The decade's most triggering comedy
A much-praised English teacher at a posh private school in New Jersey quit her job over the school’s apparent adoption of critical race theory, claiming that the head of the school twice told faculty he “would fire us all if he could so that he could replace us all with people of color.”
Dana Stangel-Plowe, who had graduated from Cornell University and became a lawyer before she started her teaching career, taught at the $52,000-per-year Dwight-Englewood School in Bergen County. She accused the school of fostering a “hostile culture of conformity and fear” in her resignation letter.
Famous attendees of the school have included chef Anthony Bourdain, economics guru Larry Kudlow, actress Brooke Shields, and former Secretary of State George Schultz.
In the letter, issued on Tuesday, Stangel-Plowe wrote, “Over the past few years, the school has embraced an ideology that is damaging to our students’ intellectual and emotional growth and destroying any chance at creating a true community among our diverse population. I reject the hostile culture of conformity and fear that has taken hold of our school.”
“The school’s ideology requires students to see themselves not as individuals, but as representatives of a group, forcing them to adopt the status of privilege or victimhood,” she continued. “They must locate themselves within the oppressor or oppressed group, or some intersectional middle where they must reckon with being part-oppressor and part-victim. This theory of power hierarchies is only one way of seeing the world, and yet it pervades D-E as the singular way of seeing the world.”
“As a result, students arrive in my classroom accepting this theory as fact: People born with less melanin in their skin are oppressors, and people born with more melanin in their skin are oppressed,” she asserted. “Men are oppressors, women are oppressed, and so on. This is the dominant and divisive ideology that is guiding our adolescent students.”
She then segued to how the students were affected: “In my classroom, I see up close how this orthodoxy hinders students’ ability to read, write, and think. I teach students who recoil from a poem because it was written by a man. I teach students who approach texts in search of the oppressor. I teach students who see inequities in texts that have nothing to do with power. Students have internalized the message that this is the way we read and think about the world, and as a result, they fixate on power and group identity. This fixation has stunted their ability to observe and engage with the full fabric of human experience in our literature.”
“Sadly, the school is leading many to become true believers and outspoken purveyors of a regressive and illiberal orthodoxy,” she warned. “Understandably, these students have found comfort in their moral certainty, and so they have become rigid and closed-minded, unable or unwilling to consider alternative perspectives. These young students have no idea that the school has placed ideological blinders on them.”
Stangel-Plowe recalled students reluctant to speak up for fear of being ostracized, noting one student who left an essay about an experience she had in another country unfinished because it might elicit claims she was racist. She noted:
Last fall, two administrators informed faculty that certain viewpoints simply would not be tolerated during our new “race explicit” conversations with our new “anti-racist” work. They said that no one would be allowed to question the orthodoxy regarding “systemic racism.” The message was clear, and the faculty went silent in response.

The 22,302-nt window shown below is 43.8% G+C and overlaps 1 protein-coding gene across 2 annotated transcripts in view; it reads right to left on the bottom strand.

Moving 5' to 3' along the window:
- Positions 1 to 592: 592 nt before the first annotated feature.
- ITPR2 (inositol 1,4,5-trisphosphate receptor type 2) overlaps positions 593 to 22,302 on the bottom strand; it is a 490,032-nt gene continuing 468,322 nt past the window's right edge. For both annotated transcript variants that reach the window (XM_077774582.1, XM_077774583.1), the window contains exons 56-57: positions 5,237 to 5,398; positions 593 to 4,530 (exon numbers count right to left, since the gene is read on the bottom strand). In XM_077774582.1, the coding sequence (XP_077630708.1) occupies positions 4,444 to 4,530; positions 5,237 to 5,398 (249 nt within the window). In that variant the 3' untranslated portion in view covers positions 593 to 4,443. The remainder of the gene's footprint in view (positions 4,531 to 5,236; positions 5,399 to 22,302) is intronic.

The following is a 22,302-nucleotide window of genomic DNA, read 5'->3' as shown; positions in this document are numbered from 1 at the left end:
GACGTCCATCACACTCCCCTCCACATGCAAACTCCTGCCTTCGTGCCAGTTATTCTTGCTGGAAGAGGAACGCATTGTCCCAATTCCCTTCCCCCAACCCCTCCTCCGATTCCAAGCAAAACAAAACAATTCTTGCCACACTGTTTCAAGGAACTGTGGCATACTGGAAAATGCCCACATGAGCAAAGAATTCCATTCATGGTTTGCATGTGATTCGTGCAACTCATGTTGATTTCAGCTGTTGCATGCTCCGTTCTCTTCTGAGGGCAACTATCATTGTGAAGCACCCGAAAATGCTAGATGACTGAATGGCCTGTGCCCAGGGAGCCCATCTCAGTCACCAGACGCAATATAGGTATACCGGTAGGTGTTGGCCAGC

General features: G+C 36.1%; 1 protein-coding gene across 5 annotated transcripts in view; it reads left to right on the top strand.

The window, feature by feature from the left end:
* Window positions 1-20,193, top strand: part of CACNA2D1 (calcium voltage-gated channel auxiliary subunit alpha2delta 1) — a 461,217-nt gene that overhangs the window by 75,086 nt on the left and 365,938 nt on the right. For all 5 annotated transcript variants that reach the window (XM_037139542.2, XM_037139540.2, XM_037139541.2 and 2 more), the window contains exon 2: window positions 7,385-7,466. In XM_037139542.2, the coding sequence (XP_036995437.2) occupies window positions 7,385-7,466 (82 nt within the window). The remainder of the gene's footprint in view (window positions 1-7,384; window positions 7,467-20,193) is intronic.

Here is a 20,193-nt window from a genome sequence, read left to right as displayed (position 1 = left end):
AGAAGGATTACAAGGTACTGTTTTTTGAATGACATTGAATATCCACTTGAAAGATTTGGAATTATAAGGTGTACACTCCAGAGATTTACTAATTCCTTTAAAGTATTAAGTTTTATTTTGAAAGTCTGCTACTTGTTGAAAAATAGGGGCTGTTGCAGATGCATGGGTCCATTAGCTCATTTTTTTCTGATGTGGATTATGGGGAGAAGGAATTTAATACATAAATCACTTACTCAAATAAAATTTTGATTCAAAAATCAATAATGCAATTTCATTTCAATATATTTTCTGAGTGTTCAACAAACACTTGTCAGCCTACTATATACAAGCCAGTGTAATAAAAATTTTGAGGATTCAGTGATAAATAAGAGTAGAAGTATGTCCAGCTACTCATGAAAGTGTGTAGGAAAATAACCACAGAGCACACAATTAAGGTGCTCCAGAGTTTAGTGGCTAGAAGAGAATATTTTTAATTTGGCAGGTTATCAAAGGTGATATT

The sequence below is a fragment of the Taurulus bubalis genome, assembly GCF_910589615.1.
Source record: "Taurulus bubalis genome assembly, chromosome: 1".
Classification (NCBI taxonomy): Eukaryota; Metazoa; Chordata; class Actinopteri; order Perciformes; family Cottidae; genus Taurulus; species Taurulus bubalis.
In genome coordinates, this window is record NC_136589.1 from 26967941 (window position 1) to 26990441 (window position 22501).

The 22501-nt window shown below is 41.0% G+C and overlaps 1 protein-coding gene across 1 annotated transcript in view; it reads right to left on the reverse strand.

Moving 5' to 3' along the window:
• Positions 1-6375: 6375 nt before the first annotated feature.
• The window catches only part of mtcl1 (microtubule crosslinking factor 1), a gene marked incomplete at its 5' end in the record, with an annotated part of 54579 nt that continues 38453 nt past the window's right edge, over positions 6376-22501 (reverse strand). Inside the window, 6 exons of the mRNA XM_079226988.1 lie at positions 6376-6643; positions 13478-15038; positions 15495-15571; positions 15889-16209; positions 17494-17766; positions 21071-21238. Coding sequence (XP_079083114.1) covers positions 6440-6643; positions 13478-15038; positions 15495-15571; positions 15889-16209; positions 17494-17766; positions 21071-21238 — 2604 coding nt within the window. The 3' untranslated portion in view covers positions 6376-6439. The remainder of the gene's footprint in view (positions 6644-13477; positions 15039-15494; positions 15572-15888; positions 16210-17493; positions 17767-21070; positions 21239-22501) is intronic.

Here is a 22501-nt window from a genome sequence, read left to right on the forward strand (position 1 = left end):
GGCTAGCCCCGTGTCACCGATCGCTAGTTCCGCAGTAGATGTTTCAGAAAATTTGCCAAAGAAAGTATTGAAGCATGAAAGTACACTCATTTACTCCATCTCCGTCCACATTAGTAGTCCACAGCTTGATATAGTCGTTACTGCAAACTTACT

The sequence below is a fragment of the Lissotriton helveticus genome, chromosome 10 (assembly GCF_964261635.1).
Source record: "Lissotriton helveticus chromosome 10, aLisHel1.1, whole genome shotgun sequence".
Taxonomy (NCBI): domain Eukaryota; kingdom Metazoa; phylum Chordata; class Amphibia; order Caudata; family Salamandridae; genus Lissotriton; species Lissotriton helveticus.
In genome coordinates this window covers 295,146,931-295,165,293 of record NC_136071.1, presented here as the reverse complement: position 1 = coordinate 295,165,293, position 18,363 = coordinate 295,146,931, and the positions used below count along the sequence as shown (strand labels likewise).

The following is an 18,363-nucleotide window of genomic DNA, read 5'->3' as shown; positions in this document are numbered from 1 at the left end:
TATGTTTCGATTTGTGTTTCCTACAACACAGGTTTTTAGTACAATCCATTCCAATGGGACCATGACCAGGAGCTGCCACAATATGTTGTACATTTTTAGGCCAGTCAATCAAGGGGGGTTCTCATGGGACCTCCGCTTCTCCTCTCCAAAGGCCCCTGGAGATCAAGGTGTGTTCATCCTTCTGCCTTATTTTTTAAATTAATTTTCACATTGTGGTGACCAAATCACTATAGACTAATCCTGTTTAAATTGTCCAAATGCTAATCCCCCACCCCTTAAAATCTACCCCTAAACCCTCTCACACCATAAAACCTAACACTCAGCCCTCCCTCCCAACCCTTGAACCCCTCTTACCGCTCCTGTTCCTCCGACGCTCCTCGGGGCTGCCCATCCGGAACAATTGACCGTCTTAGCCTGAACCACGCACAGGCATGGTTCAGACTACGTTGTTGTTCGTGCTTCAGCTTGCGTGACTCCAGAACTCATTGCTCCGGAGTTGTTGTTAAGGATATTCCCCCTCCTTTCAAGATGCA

The reality is that fear pervades the faculty. On at least two separate occasions in 2017 and 2018, our Head of School, standing at the front of Hajjar Auditorium, told the entire faculty that he would fire us all if he could so that he could replace us all with people of color. This year, administrators continue to assert D-E’s policy that we are hiring “for diversity.” D-E has become a workplace that is hostile toward educators based solely on their immutable traits.
During a recent faculty meeting, teachers were segregated by skin color. Teachers who had light skin were placed into a “white caucus” group and asked to “remember” that we are “White” and “to take responsibility for [our] power and privilege.”
She concluded, “I reject D-E’s essentialist, racialist thinking about myself, my colleagues, and my students. … Neither the color of my skin nor the ‘group identity’ assigned to me by D-E dictates my humanist beliefs or my work as an educator. Being told that it does is offensive and wrong, and it violates my dignity as a human being. My conscience does not have a color.”
In February 2021, the Chair of the English Department at the school wrote a recommendation letter for Stangel-Plowe, saying, “It is a great pleasure to recommend Dana Stangel-Plowe, one of the finest educators I have ever worked with. … her classroom is a dynamic place where students feel comfortable pushing themselves and taking risks. She has earned the strongest possible recommendation.”
The recommendation added, “Dana has a particular talent for eliciting the very best from students not previously known for their passion for literature. Her own enthusiasm is obvious, but her work is also characterized by a powerful commitment to a positive classroom culture. Respect is one of our school’s core values, and Dana keeps that ideal at the heart of all her interactions with students. … Building a sense of cohesion in each class is one of the first priorities of any teacher; Dana does this better than just about anyone I’ve seen in twenty years as chair. … Dana started her career as a lawyer, and I’m sure she was a very good one, but in my view she was born to teach. I am grateful for the years she gave us here at Dwight-Englewood, where her legacy will live on.”